When Chelsea Frazier, Ph.D., came from Chicago to Ithaca in August to start her professorship at Cornell University, she brought with her a long history of research and skills in black feminism and ecology.
In late November, she used those skills to create Ask an Amazon, a platform and website that aims to connect community members with tools to better approach the issues of feminism, the environment and everything in between.
Frazier is a black feminist eco-critic, which means that her research, writing and teaching sits at the intersection of black feminism and ecology. It’s a set of skills she’s been building for nearly a decade, but for a long time, it was confined to scholarly and academic settings.
“It’s work I’ve always been deeply passionate about,” she said. “I wanted to start expanding that and really make a lot of the work that I was doing more readily available to a wider variety of people.”
Though Frazier is from Chicago, she saw immediate value in integrating herself in the Ithaca community. Through this, she saw value in being able to share her knowledge and tools with the Ithaca community and communities all over the nation.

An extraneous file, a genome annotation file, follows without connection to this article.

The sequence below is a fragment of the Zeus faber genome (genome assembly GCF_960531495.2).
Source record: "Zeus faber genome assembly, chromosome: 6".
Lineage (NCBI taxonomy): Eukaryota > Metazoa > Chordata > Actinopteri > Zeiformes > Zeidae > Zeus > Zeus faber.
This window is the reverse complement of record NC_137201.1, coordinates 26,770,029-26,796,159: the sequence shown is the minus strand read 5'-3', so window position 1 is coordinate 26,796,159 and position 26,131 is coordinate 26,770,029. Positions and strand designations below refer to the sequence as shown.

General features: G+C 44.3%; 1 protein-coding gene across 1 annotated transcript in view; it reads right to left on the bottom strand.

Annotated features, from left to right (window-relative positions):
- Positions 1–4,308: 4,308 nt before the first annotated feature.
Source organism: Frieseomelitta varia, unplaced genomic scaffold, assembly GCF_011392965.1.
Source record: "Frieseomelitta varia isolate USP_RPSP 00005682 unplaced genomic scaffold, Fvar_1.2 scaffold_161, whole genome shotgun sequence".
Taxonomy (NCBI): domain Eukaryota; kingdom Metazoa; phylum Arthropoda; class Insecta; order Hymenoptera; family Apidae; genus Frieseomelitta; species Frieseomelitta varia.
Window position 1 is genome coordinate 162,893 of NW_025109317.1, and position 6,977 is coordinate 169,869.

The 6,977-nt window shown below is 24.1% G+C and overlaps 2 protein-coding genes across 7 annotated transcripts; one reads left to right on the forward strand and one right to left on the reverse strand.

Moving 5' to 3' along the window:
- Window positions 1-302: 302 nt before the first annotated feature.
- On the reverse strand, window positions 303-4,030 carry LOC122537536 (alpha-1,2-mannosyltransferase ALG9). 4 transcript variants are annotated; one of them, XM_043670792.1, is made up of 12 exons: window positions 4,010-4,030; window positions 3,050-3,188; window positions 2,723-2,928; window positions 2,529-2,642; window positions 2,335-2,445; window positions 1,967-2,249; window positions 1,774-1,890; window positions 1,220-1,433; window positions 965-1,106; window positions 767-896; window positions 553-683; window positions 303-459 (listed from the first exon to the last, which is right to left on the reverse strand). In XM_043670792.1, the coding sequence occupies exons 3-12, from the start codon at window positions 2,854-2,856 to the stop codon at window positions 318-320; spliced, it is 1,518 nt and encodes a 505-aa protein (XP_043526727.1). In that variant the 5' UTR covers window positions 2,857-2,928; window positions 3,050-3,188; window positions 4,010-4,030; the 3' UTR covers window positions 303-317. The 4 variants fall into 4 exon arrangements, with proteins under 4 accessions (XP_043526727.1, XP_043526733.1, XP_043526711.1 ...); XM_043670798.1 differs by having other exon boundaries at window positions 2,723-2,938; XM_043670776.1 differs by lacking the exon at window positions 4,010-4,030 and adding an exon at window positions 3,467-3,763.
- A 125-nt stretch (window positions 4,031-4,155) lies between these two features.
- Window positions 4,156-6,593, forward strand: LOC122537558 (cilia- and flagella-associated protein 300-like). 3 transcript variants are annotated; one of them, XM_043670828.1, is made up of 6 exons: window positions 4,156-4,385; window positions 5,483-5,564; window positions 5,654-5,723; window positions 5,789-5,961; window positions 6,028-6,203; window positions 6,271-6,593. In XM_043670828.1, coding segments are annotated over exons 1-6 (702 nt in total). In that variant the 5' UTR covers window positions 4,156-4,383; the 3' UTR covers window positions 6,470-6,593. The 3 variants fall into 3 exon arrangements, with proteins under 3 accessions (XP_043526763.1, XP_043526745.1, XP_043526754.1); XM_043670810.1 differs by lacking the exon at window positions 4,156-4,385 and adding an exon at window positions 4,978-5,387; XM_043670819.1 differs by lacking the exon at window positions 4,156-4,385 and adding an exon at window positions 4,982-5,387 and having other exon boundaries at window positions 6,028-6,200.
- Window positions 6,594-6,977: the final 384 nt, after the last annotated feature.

“My job brought me here, and Ask an Amazon gave me an outlet to further connect with my new Ithaca community,” she said.
Ask an Amazon has a blog and a listing of community events curated by Frazier. It provides a platform so users can have the chance to expand their perspective on the environment in order to find a better path forward.
“We’ve gotten ourselves into some very dicey things ecologically, and so, Ask an Amazon aims to provide tools for people to think about, strategize, conceptualize and take action in order to get us away from some of that trouble that we got ourselves in,” Frazier said.
The name of Frazier’s website comes from growing up in a family full of very tall, inspiring women, colloquially known as “Amazons.”
“I wanted [Ask an Amazon] to really reflect a lot of those values that were instilled in me in the community of Amazons that raised me,” she said. “It’s an invitation to ask me about the things that I have expertise in and hone in order to serve the communities that I love most.”